Friday, June 15, 2007

Raining cats and bullets?

I think I have survived my first monsoon rain here. Well, it's still raining and thundering and lightening, but I've at least made it safely back to the guesthouse.
I spent the day at the office working on the first part of the introduction to the Law on the Prevention of Domestic Violence. Doris is putting this together and currently has about 60 pages or so I think. Her English is quite rough so I'm trying to re-write it and then I'm working on incorporating the new civil and penal codes throughout, as well as adding concrete stats from reports and such to back up the information on incidences of dv, effects of dv, how the law works within the cultural framework here, etc. It's all pretty interesting.
Then about 4:00 the storm started and it went completely black outside. It was thundering so hard that it was setting off car alarms all around the building and the power kept cutting in and out (surprised actually that it didn't go out completely). And raining like crazy. If you haven't experienced a monsoon rain just picture the worst rain you've seen and add a few gallons of water a minute. Then we started hearing what were clearly gunshots. Apparently, sometimes when big storms come Cambodians feel it is a good idea to fire their guns into the air to ward of the storm. Yeah, works like a charm. So I apparently need to get a Kevlar rainjacket. I don't think it happens too often as Doris had not yet heard of this and she's been here two years.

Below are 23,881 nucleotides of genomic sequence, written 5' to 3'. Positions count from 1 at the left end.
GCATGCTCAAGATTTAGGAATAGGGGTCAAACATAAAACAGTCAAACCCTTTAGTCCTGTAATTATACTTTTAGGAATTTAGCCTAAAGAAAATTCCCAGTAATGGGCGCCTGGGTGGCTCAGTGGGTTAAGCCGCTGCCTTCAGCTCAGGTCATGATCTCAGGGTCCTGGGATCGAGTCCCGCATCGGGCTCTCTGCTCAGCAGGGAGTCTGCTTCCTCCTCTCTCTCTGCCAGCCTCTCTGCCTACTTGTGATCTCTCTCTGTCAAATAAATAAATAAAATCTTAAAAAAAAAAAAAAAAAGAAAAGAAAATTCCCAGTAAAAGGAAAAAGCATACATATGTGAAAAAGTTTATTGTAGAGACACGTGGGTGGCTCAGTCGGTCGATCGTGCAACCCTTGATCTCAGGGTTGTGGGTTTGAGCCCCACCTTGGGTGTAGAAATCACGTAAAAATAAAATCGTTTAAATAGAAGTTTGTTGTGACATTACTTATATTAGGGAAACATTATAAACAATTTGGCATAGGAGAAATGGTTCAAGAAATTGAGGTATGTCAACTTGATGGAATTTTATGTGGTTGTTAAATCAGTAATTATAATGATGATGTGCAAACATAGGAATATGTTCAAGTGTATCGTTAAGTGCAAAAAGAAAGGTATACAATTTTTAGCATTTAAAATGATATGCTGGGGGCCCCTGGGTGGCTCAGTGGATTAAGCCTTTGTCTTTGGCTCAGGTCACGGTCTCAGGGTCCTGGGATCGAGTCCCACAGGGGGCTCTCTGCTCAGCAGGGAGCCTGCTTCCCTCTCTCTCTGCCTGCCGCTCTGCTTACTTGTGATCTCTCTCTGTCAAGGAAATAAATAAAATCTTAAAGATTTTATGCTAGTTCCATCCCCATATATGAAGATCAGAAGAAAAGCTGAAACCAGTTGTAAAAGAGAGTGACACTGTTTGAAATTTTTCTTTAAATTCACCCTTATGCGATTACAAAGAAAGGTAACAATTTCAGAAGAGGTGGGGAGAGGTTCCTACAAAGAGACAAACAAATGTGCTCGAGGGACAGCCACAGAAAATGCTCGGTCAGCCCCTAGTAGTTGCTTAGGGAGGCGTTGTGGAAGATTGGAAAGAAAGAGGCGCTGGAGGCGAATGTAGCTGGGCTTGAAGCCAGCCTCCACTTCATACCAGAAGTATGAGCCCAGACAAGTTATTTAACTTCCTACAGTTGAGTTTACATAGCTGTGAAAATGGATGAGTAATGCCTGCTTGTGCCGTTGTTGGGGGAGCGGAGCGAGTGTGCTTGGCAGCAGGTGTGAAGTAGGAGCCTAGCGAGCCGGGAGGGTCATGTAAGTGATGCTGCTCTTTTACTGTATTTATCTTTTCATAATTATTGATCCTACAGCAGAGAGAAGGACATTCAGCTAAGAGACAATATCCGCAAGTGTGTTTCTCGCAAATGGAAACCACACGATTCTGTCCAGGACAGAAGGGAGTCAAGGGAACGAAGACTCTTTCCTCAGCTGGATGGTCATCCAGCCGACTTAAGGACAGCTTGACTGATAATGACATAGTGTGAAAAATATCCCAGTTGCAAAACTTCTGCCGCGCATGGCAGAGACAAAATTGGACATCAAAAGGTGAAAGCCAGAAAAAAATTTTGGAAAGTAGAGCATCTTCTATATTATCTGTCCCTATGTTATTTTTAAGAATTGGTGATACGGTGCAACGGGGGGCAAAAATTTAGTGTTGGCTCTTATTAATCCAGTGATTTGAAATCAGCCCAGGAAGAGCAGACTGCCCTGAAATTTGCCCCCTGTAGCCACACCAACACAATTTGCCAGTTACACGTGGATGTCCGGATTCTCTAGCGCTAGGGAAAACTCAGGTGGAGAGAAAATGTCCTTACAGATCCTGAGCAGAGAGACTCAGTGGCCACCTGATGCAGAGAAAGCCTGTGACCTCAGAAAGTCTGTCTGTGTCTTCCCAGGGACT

So we waited until about 5:45 foolishly hoping it might pass but then had to make a go for it. There was only one moto out front so we decided to share it. Imagine three people crammed onto a small motorcycle in the middle of a huge rain storm; I was in the back and it was quite slippery with nothing holding me on. So we get going and the road in front of the Ministry is completely flooded, meaning that as faster cars and motos go by we are literally covered from head to two in a wall of water. It was really kind of fun actually. I had on a little plastic poncho so just my legs got soaked. Then our moto broke down and we stood there chatting and laughing, getting continuously splashed while our good driver got it going again. Last part of the story--the best way to get back to my little home is on a road that runs along the river. This was apparently one of the few non-flooded roads as it was jam packed. So there we were, crammed on this moto, constantly being run into and running into others. Miraculously made it unharmed, had my knees banged against cars a few times, but whatever. Probably good that the street was so crowded cars couldn't move very quickly. So that was my exciting first good storm. It's 7:00 now and still going fairly strongly, about at the level of a good thunder and lightening storm back home.
Tomorrow morning I'll move out of the guesthouse and into Doris'. Not looking forward to repacking all my worldly possessions but it will be worth it. Monday is a holiday so I should be going down to the beach but I'll miss all the buses out in the morning because of changing locales. I'm going to hang out with some U of Michigan folks though, and maybe my new Australian friends if they decided to stay in town. Was going to go out tonight to see a little of the local hotspots but the weather is keeping us all in.


Anonymous said...

Good Times my friend.

Erick said...

I certainly hope that the cats and bullets never crossed paths.